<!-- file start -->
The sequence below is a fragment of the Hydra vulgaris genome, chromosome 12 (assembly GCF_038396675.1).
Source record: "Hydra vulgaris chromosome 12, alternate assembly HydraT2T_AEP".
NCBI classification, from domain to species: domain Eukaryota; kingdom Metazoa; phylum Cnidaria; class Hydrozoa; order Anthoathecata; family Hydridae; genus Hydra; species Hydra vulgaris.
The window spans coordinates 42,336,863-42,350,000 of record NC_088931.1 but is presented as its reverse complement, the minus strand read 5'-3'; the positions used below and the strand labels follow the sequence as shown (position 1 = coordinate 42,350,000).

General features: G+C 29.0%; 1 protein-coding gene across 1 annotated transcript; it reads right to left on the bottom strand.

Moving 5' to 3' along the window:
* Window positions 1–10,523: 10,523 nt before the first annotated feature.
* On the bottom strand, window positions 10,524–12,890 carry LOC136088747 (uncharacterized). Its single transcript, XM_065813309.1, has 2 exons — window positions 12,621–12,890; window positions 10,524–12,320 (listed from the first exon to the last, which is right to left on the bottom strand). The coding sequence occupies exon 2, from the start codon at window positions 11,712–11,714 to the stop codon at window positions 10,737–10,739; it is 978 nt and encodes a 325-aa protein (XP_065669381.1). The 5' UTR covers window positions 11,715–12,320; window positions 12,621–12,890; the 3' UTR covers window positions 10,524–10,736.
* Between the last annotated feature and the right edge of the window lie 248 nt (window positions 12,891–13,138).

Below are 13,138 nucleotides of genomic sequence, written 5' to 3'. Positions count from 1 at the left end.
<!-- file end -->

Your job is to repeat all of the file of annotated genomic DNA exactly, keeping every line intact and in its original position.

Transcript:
The sequence below is a fragment of the Hydra vulgaris genome, chromosome 12 (assembly GCF_038396675.1).
Source record: "Hydra vulgaris chromosome 12, alternate assembly HydraT2T_AEP".
NCBI classification, from domain to species: domain Eukaryota; kingdom Metazoa; phylum Cnidaria; class Hydrozoa; order Anthoathecata; family Hydridae; genus Hydra; species Hydra vulgaris.
The window spans coordinates 42,336,863-42,350,000 of record NC_088931.1 but is presented as its reverse complement, the minus strand read 5'-3'; the positions used below and the strand labels follow the sequence as shown (position 1 = coordinate 42,350,000).

General features: G+C 29.0%; 1 protein-coding gene across 1 annotated transcript; it reads right to left on the bottom strand.

Moving 5' to 3' along the window:
* Window positions 1–10,523: 10,523 nt before the first annotated feature.
* On the bottom strand, window positions 10,524–12,890 carry LOC136088747 (uncharacterized). Its single transcript, XM_065813309.1, has 2 exons — window positions 12,621–12,890; window positions 10,524–12,320 (listed from the first exon to the last, which is right to left on the bottom strand). The coding sequence occupies exon 2, from the start codon at window positions 11,712–11,714 to the stop codon at window positions 10,737–10,739; it is 978 nt and encodes a 325-aa protein (XP_065669381.1). The 5' UTR covers window positions 11,715–12,320; window positions 12,621–12,890; the 3' UTR covers window positions 10,524–10,736.
* Between the last annotated feature and the right edge of the window lie 248 nt (window positions 12,891–13,138).

Below are 13,138 nucleotides of genomic sequence, written 5' to 3'. Positions count from 1 at the left end.